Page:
By Laura McLester
We live in a nice suburb of Washington DC amongst unnamed buildings related to national security and tall engineering/computer organizations that many would easily recognize (Boeing sound familiar?), all in the shadow of the five sided headquarters.
However, if you look carefully, you’ll also see a few one-man organizations hidden away in the cracks and crevices of this towering city (no building height restrictions here!). Some refer to them as the “homeless”; however, I think “open-air-living” is more appropriate in the case of my local gentleman that I walk by every Tuesday on the way (ironically, no doubt) to the farmer’s market.
See, he isn’t homeless. Wall-less, yes. Homeless, no. He has a home, it is just different than yours or mine. His home is actually more organized and neater than mine honestly. I know, you’re wondering how this can be and you think I’m just trying to make his situation sound not as dire if I rename it. But let me explain.
On my first walk to the farmer’s market a few weeks ago, I happened to glance up while I was passing under the highway overpass. There, where the diagonal support wall meets the underside of the road, were the makings of a home.
I first passed by the “kitchen”, known by the bottled drinks carefully lined up on the metal support beam, amongst other items. Then I came to the “bedroom” with its neatly rolled sleeping bag-cardboard box combo and a folded blanket. Sounds like the basic necessities of living, no?
I mean, you have to admit, he has the bare necessities for this time of year at least–drinks to stay hydrated, something soft to sleep on, and privacy because he is so far up in the eves of the underpass that most probably don’t notice him.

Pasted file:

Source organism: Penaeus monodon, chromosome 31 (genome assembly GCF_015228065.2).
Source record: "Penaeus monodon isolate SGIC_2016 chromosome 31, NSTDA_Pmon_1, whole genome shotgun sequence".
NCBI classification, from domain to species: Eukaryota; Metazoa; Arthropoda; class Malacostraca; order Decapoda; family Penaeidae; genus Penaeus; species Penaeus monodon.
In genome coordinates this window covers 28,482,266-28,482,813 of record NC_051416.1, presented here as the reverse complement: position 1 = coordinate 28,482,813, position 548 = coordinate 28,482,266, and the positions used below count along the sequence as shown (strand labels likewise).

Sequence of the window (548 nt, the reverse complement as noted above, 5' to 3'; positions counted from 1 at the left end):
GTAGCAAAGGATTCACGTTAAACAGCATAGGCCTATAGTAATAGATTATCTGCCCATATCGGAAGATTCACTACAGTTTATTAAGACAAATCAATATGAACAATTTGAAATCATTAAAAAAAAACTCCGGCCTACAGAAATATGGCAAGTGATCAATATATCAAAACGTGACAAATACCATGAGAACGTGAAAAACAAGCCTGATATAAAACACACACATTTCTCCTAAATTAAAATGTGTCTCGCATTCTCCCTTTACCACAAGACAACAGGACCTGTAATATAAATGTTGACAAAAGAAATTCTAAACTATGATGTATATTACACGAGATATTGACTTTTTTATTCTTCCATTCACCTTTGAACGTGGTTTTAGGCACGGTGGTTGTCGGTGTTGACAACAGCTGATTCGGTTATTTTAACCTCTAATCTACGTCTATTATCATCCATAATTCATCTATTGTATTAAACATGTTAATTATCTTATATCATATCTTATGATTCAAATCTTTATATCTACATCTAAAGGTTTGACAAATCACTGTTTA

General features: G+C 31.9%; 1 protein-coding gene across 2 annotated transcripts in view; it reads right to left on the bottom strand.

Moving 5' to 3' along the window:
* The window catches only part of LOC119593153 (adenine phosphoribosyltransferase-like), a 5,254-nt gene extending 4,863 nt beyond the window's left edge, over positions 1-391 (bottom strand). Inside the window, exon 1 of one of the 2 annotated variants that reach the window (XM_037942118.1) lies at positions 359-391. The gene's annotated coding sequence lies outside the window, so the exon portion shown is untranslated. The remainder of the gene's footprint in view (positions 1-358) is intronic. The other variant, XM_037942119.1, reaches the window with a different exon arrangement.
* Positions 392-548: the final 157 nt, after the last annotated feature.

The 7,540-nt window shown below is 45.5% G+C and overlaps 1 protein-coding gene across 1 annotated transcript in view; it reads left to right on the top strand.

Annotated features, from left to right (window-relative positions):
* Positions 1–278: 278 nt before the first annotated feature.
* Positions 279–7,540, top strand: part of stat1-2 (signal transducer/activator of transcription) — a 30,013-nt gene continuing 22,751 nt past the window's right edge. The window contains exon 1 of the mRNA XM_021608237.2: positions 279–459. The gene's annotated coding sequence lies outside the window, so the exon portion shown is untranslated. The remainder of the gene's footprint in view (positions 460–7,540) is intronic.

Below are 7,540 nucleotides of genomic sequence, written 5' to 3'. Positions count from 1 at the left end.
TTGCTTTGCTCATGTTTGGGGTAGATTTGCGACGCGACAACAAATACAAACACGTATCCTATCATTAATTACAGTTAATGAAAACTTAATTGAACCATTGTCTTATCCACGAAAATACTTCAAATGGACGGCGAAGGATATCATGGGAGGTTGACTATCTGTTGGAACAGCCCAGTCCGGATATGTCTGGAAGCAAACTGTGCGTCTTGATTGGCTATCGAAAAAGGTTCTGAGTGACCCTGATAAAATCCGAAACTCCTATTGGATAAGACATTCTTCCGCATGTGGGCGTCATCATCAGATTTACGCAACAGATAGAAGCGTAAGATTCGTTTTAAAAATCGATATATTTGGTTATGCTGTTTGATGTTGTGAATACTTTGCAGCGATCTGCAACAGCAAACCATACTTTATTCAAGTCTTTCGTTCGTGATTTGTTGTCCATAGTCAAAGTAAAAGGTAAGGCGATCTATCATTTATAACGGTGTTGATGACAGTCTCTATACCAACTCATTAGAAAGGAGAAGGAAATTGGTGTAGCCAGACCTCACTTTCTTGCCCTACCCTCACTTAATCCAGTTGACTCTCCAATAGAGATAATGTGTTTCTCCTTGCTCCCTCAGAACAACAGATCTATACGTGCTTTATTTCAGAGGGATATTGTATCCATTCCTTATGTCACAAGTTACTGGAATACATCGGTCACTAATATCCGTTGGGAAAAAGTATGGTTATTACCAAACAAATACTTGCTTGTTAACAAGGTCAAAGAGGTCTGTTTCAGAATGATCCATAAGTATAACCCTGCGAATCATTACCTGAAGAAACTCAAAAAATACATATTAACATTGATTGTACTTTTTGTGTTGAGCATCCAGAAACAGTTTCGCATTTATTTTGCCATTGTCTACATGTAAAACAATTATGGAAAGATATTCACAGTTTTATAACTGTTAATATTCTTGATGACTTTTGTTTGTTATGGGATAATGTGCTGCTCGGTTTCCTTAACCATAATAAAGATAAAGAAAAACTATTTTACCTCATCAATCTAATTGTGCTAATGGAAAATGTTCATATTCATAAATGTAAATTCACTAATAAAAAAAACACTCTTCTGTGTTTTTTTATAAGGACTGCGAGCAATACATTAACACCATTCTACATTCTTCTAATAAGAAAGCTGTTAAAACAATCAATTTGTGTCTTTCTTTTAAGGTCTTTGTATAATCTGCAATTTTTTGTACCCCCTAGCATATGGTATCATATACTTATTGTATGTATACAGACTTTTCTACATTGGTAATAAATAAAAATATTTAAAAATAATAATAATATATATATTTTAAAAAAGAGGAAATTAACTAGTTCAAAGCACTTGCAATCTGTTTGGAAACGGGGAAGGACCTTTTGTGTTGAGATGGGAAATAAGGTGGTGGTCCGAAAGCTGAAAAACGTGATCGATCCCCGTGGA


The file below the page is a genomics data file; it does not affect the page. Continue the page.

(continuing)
Each week that I walk by though, I notice him. And I look for any changes–it’s like looking in your neighbor’s house when you drive by each night and their blinds are up and all the lights are on-kind of like your own personal diorama.
His house is always a bit different. One week, he had a care package from someone else who had noticed him. It was a basket of goodies wrapped in red, white and blue (the “thanks for your service…enjoy your bridge and box” debate will be left to someone else to write about for now).
The next week, those items were carefully arranged on the kitchen supports, all lined up neatly, while a few of the drinks had changed. Another week, he had acquired some haphazardly-placed new cardboard boxes, possibly in time for the upcoming cooler weather. However, by that next Tuesday, they were neatly stacked in his storage area away from the rainy weather (not sure if it was rain from above or steam from below?).
Last week, he had company in town. This gentleman was sleeping on the ledge below his bedroom but nothing from his house had been disturbed that I could tell. Curiously enough though, in all these weeks of watching his living space change and — well, live — I’ve never actually seen him there.
Now, a few of the weeks, I’ve seen him standing at bottom of the on-ramp working (whether we agree on this style of work or not, it is strenuous, standing for all those hours in the brutally hot sun), but otherwise he is out and about, going about his day until he comes “home” at night.
Now, maybe you see this all as justification on my part. But I never said that this type of living should go through our society as acceptable. I merely claim that this gentleman has a home of sorts that I notice each week that has challenged my concept of what a home is and what having a home means.
And by challenging my thinking, he has served as a subtle reminder to me (and now to you) that everyone has worth, and we shouldn’t be in such a hurry to steamroll others’ way of living — in order to make their lives look like our lives — that we miss out on even acknowledging what that worth is.
While he likely often goes unnoticed or, more likely, gets intentionally ignored in everyday society and doesn’t have four walls, he does have worth. On the most basic level, his worth is that I have been drawn into the issue of “open-air-living” in a unique way — just as society becomes invested in reality show star’s lives, I am becoming invested in what happens to him each week.
On a deeper level, his worth is that he has reminded me that life is made richer simply in noticing others and finding their worth. With that, I challenge you to ignore no one that you come across and appreciate each of them for what they bring to society no matter how much they may seem to be lacking.
Laura has a social work background and a heart for the voiceless wherever they may be. She loves to notice the unnoticed and dreams of leaving a mark on this world.